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On a day off from his hush money trial, Trump campaigns in 2 swing states


On Wednesdays, former President Donald Trump's hush money trial in Manhattan goes into recess. That's the one week day when he can campaign.


Yesterday, he devoted that free time to swing states. He held an afternoon rally in Wisconsin and an evening rally in Central Michigan.

INSKEEP: And NPR's Danielle Kurtzleben was at the Michigan rally. Danielle, good morning.


INSKEEP: OK, so what are you hearing from the former president?

KURTZLEBEN: Well, a lot of his speeches yesterday were the standard Trump fare that is nevertheless still shocking. He is very much still spreading the lie, saying that he won in 2020. He also did a lot of casting undocumented immigrants as dangerous yesterday. But he did have a couple newer notes he hit on. One is Gaza. In his Wisconsin speech, he addressed some reports that the Biden administration is considering allowing some displaced Palestinians into the U.S. as refugees. Now, Trump didn't exactly cast it that way. He turned it into a string of falsehoods. He told the crowd that Biden is allowing those people in already. And he casts those Gazans as threats to the rallygoers. As Trump put it, Biden is creating the conditions for another October 7 here in the U.S.

INSKEEP: I notice he's also complaining that he can't campaign as much as he would like, given that he's in court so many days, which is true. So how is he focusing when he can campaign?

KURTZLEBEN: Well, you did see one new focus yesterday. This is a focus on a program called Protect the Vote. It's something that the Trump campaign and the RNC announced late last month. The goal is to get a massive force of poll watchers, of people to go out and watch poll workers, letting people in line in to vote and also counting ballots just to make sure that everything goes correctly in the Trump and RNC campaign's eyes. Now, they were really pushing this yesterday. There was Pete Hoekstra, the head of the Michigan GOP - went ahead of Trump with his own speech about this. Trump mentioned it. There were signs up on every Porta John, people with clipboards signing up volunteers in line.


KURTZLEBEN: So this is really a new big Republican push.

INSKEEP: So that's what he wants to focus on. Democrats would like the focus to be on something else - abortion, which is in the news once again this week out of Arizona and elsewhere. How is he addressing what Republicans do see as one of his weaknesses?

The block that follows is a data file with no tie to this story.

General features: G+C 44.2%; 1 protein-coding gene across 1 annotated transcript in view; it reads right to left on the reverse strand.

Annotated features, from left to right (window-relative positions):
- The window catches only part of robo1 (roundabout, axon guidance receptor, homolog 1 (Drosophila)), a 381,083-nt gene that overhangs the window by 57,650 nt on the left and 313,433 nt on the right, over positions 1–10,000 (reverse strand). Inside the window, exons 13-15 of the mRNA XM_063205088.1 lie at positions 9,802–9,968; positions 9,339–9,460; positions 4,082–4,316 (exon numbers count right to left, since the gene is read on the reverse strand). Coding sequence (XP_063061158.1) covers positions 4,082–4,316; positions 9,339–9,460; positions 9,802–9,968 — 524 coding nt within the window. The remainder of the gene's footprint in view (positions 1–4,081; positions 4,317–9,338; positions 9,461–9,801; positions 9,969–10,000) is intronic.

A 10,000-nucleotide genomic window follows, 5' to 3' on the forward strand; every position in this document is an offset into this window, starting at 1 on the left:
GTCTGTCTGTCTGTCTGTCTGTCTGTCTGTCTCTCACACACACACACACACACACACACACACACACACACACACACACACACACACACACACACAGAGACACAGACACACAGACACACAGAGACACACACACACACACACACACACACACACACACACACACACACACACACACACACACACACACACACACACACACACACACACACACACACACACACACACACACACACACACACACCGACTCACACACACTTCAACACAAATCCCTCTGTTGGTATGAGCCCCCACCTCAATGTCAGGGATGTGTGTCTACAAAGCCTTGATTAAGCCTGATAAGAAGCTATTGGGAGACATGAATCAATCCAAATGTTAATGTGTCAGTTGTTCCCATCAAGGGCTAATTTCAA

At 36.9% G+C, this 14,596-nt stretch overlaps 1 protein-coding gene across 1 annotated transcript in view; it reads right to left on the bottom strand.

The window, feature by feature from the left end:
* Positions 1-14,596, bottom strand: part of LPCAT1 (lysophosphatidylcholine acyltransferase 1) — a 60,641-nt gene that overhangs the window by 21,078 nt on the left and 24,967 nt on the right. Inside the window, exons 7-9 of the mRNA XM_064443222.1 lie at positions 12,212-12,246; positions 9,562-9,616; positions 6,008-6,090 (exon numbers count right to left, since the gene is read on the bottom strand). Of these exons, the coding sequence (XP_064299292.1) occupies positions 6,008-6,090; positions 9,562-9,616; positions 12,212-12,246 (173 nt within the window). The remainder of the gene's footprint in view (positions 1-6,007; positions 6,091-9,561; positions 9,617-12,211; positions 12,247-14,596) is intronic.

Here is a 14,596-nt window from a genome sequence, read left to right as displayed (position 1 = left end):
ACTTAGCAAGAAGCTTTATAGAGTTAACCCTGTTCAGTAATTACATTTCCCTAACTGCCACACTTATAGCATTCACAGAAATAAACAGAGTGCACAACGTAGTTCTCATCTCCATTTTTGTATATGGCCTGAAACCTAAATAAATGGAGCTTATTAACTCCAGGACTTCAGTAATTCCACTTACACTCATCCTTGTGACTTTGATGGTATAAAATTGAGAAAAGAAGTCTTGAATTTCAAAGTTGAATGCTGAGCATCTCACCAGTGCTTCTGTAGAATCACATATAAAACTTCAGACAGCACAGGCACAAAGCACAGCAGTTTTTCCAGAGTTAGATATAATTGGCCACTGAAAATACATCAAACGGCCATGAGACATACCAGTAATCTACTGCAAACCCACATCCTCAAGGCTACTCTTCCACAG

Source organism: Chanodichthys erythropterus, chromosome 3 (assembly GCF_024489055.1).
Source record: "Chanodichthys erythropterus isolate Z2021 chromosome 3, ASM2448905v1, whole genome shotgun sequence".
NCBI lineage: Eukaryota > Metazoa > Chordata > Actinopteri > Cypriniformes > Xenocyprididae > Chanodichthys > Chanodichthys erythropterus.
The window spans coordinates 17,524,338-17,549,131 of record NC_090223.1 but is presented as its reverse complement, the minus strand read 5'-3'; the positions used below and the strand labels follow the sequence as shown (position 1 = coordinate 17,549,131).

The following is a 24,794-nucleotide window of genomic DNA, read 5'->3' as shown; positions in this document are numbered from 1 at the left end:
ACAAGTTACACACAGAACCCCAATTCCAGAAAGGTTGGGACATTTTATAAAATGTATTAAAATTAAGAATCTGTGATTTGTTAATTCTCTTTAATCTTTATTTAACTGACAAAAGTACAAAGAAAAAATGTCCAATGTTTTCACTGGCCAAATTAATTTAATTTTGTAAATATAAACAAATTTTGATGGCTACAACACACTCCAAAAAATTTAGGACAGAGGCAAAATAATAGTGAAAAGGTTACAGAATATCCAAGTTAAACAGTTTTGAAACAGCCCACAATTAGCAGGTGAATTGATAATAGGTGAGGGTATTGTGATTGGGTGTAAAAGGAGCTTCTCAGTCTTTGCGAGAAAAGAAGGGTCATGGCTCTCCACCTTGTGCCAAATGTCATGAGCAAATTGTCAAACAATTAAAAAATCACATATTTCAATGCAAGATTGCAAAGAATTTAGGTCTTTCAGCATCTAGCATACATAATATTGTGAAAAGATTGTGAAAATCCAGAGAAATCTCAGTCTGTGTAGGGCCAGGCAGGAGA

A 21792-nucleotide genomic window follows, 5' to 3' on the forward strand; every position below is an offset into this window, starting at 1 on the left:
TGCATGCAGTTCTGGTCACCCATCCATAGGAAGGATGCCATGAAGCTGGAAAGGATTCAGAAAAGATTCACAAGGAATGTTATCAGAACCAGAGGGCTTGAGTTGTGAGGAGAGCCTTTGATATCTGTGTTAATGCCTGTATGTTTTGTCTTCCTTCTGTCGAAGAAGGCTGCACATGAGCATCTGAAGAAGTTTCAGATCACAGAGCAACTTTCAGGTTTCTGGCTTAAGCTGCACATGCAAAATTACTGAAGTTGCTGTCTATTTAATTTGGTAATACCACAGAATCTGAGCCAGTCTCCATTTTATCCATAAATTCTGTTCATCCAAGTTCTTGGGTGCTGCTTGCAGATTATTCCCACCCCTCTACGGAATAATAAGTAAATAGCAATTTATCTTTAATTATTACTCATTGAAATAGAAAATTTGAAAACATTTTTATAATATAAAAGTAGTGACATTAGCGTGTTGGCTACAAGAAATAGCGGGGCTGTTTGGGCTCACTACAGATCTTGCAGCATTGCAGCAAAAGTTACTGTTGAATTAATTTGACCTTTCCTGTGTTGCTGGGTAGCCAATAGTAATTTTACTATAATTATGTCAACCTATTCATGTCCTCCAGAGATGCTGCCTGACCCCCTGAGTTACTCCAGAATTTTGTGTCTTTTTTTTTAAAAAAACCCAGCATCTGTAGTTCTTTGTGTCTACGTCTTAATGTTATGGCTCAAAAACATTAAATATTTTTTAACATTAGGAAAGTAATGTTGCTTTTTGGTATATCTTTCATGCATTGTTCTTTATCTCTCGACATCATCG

KURTZLEBEN: Well, he's addressing it really by being very nonspecific. In both speeches, he reiterated what he seems to have settled on as his line on abortion, that Roe allowed abortion to be left to the states, which are just deciding what they want to do on their own. And here he was in Michigan talking about that.


DONALD TRUMP: The votes are coming up now in certain cases and it's all starting to work out, and it's going to ultimately bring our country together. It gets the vote down to the people.

KURTZLEBEN: Now, in that clip and also in the speeches writ large, he didn't bring up any specific states or instances. He didn't mention any policies he likes or doesn't like. And that's just what he does on abortion right now. It really allows him to just not take a position and to just say states can do what they want. Now, Democrats smell weakness here. They put up billboards in Wisconsin and Michigan near these rally sites yesterday, attacking Trump on abortion, and you can bet that they'll be doing that a lot more.

INSKEEP: NPR's Danielle Kurtzleben, with the sounds and sights at a Trump rally. Thanks so much.

KURTZLEBEN: Yeah. Thank you. Transcript provided by NPR, Copyright NPR.

NPR transcripts are created on a rush deadline by an NPR contractor. This text may not be in its final form and may be updated or revised in the future. Accuracy and availability may vary. The authoritative record of NPR’s programming is the audio record.

Steve Inskeep
Steve Inskeep is a host of NPR's Morning Edition, as well as NPR's morning news podcast Up First.
Danielle Kurtzleben
Danielle Kurtzleben is a political correspondent assigned to NPR's Washington Desk. She appears on NPR shows, writes for the web, and is a regular on The NPR Politics Podcast. She is covering the 2020 presidential election, with particular focuses on on economic policy and gender politics.